When I got home from work yesterday the newest addition to my pocketknife collection was waiting in my mailbox. Like a kid on Christmas I slid the new knife out of its packaging and flicked it open. “Nice,” I said, feeling the razor sharp edge. “Very nice.” Then I pressed my thumb against the frame to unlock the blade and closed it on my knuckle. Not nice at all.

As I watched my daily baby aspirin thinned blood dripping on the pavement I knew what I had done wrong and why. The knife’s release mechanism was stiff so I applied extra force with my thumb while my other fingers applied pressure to blade’s spine. When the lock snapped open the knife jumped forward and, in knife nerd parlance, “I got bit.” I own similar knives that I can open and close one handed in my sleep, but this time my overconfidence outweighed my good sense. I should have stopped what I was doing the second I encountered resistance and closed the knife with two hands.

Sucking my thumb, I went into my house and washed my wound in the kitchen sink. After a few minutes watching it bleed I realized it wasn’t going to stop. After applying pressure with a paper towel I ended up with a bloody rag and my sink looked like the slop bucket in a abattoir. If I wasn’t so manly I would’ve passed out.

Trudging upstairs, I went to the bathroom and got my first aid kit. After washing the cut with peroxide I examined my thumb. Yep, it was going to need stiches. “Honey,” I called to my wife. “I need some help in here.”

My wife came into the bathroom and her eyes widened in horror. “What the hell happened?” she said.

“I closed my new knife on my thumb.”

“Again?” she screeched. “Another cut?”

I have an embarrassingly large collection of pocket knives. This isn’t the first time I sliced myself nor will it be the last – but I’d never needed stiches before. Grinning, I began singing an old Nine Inch Nails song.

I hurt myself today
To see if I still feel
I focus on the pain
The only thing that’s real….

“Great,” my wife said. “I’m married to a self-mutilator.”

“It’s just a flesh wound.”

“How many knives do you have now?”

I shrugged. This was an argument I wasn’t going to win.

After Annie applied antibiotic ointment and a dressing on my thumb she said, “I’m going to take your knives away for a month.”

“You’ll never find them all,” I countered – triumphantly.

First aid completed I drove to the urgent care center.  Luckily for me the place was empty and I got seen right away – two stiches, a splint, bulky bandages and a tetanus shot. The shot hurt more than anything else. “Don’t play with knives” the doctor said when he was finished.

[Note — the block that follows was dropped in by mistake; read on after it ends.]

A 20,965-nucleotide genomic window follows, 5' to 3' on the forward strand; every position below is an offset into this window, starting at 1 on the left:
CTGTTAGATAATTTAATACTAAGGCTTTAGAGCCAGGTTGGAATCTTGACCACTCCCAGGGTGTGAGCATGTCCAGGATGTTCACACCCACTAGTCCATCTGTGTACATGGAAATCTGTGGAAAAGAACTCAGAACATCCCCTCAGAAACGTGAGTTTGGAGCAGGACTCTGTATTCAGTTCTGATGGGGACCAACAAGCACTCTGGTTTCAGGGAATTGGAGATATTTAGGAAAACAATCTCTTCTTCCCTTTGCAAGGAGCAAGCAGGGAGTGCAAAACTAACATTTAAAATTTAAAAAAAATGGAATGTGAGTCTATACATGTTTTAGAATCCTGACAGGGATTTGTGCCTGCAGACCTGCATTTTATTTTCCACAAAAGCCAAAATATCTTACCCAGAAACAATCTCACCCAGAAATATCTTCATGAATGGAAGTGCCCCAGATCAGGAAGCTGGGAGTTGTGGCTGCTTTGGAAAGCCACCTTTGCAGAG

“Okay doc,” I lied.

When I got home my daughter was waiting with her toy doctor kit, her eyes brimming with concern. “Mommy said you hurt yourself,” she said.

“Nothing to worry about, Natalie,” I said. “Just a scratch.” But I let my daughter fuss over me with plastic instruments and swallowed her candy pills like a good daddy.

“There,” Natalie declared. “You’re all better.”

“I hope you’re in my insurer’s network,” I said. “Are you a Tier One provider?”


“Thank you, honey. Daddy feels better.”

After dinner, and over her usual protestations about supernatural creatures hiding in her closet, I put Natalie to bed. Then I grabbed my new knife and went down to my workbench in the basement. Using rubbing alcohol and a rag, I cleaned my blood off the knife, adjusted the blade’s pivot screw and applied oil where it was needed. Using my left hand I carefully opened and closed the knife until I was satisfied it was performing as it should. Then I went upstairs and stowed it with all the others.

At this point the lidocaine had worn off and my thumb started to throb. Opting for bourbon instead of Advil, I sat down on the couch and sipped it as the night’s silence overtook my house. After a few minutes my gaze was inexorably drawn to the box containing Buster’s ashes on the china closet. Ever since he died I went on a bit knife buying tear. As my thumb ached I realized I had using my hobby as a narcotic to avoid thinking about him.

“You are someone else,” I said to the box. “I am still right here.”

Drink finished, I went upstairs and went to bed. Staring at the ceiling I thought about Freud’s assertion that there’s no such thing as an accident. Maybe my old dog “bit” me one last time. Lying in the shadows, Trent Reznor’s broken thoughts tumbled around my head.

The needle tears a hole
The old familiar sting
Try to kill it all away
But I remember everything.

Love is like a knife and, if you get careless, it will cut you to the bone.

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